junior_7178

Application Form - Why do you wsnt to become a police officer?

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I'm after a bit of advice really and a sort of "what would/did you do?".

When filling out an initial application form how do you deal with the question "Why do you wish to become a police officer?"

I suspect for quite a few the honest answer would be something along the lines of "I've always wanted to join the Police. My father/Mother/Brother was a police officer. I want to catch bad people that do bad things and drive fast cars. The pay is quite good and so is the pension". I presume that is not what they want to hear.

I presume they want to hear some concoction of sentances from the Core Competencies jumbled into something sounding personal yet full off buzz words that nobody really uses in everyday conversation? 

I'm sure if you went around a nick and asked a cross section of serving officers this question you would get something along the lines of the former rather than the later. Yet i feel like I'm about to start playing some game rather than being myself and letting them decide if I'm a good candidate.

Penny for your thoughts...

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4 minutes ago, junior_7178 said:

I presume they want to hear some concoction of sentances from the Core Competencies jumbled into something sounding personal yet full off buzz words that nobody really uses in everyday conversation? 

I think that sums it up quite well really :lol: 

Think of whether you have any transferable skills, or if you've had any prior experience in policing etc.

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24 minutes ago, junior_7178 said:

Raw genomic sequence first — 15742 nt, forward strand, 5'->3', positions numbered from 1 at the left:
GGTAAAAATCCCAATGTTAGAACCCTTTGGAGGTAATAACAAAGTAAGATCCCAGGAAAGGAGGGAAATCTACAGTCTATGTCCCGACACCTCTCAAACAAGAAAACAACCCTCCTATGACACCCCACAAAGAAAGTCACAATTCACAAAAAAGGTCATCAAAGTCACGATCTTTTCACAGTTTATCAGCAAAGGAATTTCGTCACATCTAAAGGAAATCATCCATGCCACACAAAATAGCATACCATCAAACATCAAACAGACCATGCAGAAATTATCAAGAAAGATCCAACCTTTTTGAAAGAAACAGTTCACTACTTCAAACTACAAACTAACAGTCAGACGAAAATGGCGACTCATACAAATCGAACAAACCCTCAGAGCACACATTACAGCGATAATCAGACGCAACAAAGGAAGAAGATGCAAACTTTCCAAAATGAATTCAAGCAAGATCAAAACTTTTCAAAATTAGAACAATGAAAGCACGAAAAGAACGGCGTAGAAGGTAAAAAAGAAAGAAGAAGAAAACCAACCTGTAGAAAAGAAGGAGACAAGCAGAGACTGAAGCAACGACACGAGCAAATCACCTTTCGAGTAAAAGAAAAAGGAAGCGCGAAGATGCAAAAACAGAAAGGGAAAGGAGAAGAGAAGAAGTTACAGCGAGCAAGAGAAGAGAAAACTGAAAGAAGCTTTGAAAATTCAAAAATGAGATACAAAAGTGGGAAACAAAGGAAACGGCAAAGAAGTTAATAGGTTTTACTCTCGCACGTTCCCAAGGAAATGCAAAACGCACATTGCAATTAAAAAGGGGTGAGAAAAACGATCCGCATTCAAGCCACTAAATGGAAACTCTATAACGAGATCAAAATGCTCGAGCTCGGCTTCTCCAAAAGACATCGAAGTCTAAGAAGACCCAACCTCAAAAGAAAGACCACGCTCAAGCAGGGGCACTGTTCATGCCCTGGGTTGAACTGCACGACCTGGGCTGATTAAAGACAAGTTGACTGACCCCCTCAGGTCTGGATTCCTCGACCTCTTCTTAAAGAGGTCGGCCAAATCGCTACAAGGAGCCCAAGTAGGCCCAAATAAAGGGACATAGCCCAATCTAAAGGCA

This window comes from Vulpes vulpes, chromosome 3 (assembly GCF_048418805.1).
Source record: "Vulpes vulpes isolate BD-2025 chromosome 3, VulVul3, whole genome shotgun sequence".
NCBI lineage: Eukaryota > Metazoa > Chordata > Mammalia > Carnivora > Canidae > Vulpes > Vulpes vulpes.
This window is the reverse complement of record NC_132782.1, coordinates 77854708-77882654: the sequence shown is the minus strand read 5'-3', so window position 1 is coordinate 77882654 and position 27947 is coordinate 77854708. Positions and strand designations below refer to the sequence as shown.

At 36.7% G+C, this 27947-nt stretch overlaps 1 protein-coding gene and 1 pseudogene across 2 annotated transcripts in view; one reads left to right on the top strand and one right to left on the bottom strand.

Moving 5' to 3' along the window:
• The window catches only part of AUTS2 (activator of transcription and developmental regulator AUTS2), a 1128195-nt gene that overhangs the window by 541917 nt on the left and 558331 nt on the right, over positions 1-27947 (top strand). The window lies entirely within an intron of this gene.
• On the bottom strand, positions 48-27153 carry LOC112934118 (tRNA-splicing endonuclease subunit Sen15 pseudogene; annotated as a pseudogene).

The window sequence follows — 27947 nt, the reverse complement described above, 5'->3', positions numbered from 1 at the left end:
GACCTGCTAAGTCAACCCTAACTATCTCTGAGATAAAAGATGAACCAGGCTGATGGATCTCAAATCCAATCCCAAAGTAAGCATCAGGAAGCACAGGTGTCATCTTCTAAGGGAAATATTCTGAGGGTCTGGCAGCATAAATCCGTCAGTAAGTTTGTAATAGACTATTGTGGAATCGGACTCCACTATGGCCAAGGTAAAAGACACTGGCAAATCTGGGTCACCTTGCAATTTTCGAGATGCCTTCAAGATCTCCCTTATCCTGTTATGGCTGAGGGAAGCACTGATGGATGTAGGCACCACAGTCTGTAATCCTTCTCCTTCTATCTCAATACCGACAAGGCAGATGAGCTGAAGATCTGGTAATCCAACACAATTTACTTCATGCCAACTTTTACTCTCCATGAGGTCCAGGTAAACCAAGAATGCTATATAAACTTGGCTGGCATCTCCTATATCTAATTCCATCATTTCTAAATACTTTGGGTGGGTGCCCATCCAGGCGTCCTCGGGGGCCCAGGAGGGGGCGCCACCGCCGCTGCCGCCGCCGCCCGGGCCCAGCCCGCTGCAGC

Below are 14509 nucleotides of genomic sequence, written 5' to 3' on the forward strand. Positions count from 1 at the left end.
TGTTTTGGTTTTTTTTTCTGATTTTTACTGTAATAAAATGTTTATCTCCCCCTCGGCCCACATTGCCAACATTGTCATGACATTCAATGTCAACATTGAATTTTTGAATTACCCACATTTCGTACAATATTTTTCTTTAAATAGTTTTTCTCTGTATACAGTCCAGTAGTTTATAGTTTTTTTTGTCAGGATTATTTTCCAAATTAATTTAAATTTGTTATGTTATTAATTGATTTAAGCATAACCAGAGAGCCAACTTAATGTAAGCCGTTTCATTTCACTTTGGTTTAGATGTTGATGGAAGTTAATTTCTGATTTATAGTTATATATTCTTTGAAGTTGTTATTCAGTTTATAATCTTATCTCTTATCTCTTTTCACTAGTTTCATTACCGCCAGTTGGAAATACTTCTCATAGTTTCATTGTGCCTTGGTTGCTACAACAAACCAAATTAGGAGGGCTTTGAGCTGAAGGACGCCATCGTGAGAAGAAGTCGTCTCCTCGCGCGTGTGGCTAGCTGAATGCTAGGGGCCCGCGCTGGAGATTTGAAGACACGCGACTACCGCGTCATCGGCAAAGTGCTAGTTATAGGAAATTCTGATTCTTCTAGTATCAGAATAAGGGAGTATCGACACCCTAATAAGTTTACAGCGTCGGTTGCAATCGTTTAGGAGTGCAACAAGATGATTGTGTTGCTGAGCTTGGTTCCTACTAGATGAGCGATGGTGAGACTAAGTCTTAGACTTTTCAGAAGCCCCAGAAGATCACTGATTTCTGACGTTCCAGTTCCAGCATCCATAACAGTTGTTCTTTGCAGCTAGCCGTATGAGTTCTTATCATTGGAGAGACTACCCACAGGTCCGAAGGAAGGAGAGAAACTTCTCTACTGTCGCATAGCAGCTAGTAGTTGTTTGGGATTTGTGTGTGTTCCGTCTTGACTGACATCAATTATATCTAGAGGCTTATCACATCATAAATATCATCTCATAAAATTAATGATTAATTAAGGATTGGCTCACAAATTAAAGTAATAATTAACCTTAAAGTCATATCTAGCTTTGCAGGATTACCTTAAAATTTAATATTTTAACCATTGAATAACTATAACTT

I'm after a bit of advice really and a sort of "what would/did you do?".

When filling out an initial application form how do you deal with the question "Why do you wish to become a police officer?"

I suspect for quite a few the honest answer would be something along the lines of "I've always wanted to join the Police. My father/Mother/Brother was a police officer. I want to catch bad people that do bad things and drive fast cars. The pay is quite good and so is the pension". I presume that is not what they want to hear.

I presume they want to hear some concoction of sentances from the Core Competencies jumbled into something sounding personal yet full off buzz words that nobody really uses in everyday conversation? 

I'm sure if you went around a nick and asked a cross section of serving officers this question you would get something along the lines of the former rather than the later. Yet i feel like I'm about to start playing some game rather than being myself and letting them decide if I'm a good candidate.

Penny for your thoughts...

I've had a good chat with an Inspector who has completed interviews for new recruits, and he said it's all good to hear core competencies and buzz words, but you do need to really think why you want to be a police officer. This job isn't well paid, good for social life and we deal with the negative part of life. If you  can't really think of a good reason to join other than core competencies, then you won't last long...

Be honest with your answer, and sure have buzzwords/core competencies. I initially joined up as it looked exciting, help community and everyday is different. Once joining up,  the reason I joined, is mainly helping them in their time of need, when you meet a genuine victim who are struggling, and you turn up, help them out, and you leave knowing that they are in a much better place. Of course flashing around to jobs is also a bonus ;)